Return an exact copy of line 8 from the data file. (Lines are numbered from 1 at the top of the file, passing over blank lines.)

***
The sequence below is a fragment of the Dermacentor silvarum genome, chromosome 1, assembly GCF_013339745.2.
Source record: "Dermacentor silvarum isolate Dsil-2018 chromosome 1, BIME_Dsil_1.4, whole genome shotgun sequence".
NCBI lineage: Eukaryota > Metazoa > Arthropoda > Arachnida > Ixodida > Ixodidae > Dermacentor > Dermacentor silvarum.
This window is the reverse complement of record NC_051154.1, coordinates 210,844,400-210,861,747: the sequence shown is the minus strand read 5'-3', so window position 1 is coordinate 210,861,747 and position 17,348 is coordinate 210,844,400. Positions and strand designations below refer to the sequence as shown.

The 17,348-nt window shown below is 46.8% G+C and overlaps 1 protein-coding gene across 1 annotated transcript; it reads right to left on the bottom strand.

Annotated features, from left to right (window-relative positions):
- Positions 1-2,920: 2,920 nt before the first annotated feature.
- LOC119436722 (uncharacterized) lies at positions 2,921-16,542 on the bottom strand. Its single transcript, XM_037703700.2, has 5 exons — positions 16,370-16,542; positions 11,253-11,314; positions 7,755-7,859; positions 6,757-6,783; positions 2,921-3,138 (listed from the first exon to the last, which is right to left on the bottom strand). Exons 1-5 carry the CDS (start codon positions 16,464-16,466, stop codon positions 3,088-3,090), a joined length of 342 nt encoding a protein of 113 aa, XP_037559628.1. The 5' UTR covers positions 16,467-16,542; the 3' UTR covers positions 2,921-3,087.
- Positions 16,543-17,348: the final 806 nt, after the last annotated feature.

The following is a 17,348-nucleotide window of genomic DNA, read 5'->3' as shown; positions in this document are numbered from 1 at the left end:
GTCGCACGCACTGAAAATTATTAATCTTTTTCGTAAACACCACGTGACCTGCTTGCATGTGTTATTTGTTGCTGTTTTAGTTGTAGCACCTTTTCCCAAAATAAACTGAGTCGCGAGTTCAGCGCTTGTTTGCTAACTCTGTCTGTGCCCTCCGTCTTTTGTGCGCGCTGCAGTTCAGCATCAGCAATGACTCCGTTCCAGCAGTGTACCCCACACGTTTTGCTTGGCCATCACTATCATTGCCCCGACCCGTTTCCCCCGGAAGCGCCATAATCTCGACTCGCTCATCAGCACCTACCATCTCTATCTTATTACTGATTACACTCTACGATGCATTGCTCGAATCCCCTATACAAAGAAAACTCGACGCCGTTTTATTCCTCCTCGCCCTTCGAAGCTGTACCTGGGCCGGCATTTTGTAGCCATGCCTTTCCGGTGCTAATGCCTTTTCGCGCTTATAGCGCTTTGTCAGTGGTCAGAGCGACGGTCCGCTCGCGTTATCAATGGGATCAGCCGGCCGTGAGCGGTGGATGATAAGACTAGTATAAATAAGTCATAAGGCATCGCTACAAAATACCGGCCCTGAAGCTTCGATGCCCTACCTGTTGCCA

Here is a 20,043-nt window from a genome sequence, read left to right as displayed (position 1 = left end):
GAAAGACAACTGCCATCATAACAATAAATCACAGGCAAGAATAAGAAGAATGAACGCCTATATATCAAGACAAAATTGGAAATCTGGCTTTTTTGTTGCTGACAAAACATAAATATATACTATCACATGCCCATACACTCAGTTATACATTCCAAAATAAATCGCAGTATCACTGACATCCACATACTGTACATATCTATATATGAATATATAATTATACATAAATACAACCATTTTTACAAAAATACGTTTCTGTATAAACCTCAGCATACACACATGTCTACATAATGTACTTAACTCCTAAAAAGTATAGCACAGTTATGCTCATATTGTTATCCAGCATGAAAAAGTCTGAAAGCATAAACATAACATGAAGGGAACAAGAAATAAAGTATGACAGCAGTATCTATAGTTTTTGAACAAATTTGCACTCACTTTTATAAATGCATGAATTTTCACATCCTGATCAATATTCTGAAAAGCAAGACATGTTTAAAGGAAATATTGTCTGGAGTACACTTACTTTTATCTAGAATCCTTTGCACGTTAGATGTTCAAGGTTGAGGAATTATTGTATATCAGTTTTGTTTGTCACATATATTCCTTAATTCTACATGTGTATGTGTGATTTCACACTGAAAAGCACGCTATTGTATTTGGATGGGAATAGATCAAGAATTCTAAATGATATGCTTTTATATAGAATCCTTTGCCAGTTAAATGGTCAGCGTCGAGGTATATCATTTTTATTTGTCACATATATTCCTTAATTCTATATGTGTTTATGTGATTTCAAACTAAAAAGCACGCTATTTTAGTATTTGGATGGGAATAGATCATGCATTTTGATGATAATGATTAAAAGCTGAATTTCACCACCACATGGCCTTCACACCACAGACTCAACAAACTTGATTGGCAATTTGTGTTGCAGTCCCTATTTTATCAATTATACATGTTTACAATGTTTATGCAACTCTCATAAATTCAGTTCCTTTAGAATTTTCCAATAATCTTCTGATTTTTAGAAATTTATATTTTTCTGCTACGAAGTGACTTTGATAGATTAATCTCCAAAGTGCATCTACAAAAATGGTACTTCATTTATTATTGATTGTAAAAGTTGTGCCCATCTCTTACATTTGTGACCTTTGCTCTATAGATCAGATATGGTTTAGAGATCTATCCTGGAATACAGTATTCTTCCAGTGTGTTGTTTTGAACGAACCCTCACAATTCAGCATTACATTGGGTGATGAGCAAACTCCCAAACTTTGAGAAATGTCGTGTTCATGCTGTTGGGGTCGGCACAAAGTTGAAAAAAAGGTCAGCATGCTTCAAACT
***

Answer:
- LOC119436722 (uncharacterized) lies at positions 2,921-16,542 on the bottom strand. Its single transcript, XM_037703700.2, has 5 exons — positions 16,370-16,542; positions 11,253-11,314; positions 7,755-7,859; positions 6,757-6,783; positions 2,921-3,138 (listed from the first exon to the last, which is right to left on the bottom strand). Exons 1-5 carry the CDS (start codon positions 16,464-16,466, stop codon positions 3,088-3,090), a joined length of 342 nt encoding a protein of 113 aa, XP_037559628.1. The 5' UTR covers positions 16,467-16,542; the 3' UTR covers positions 2,921-3,087.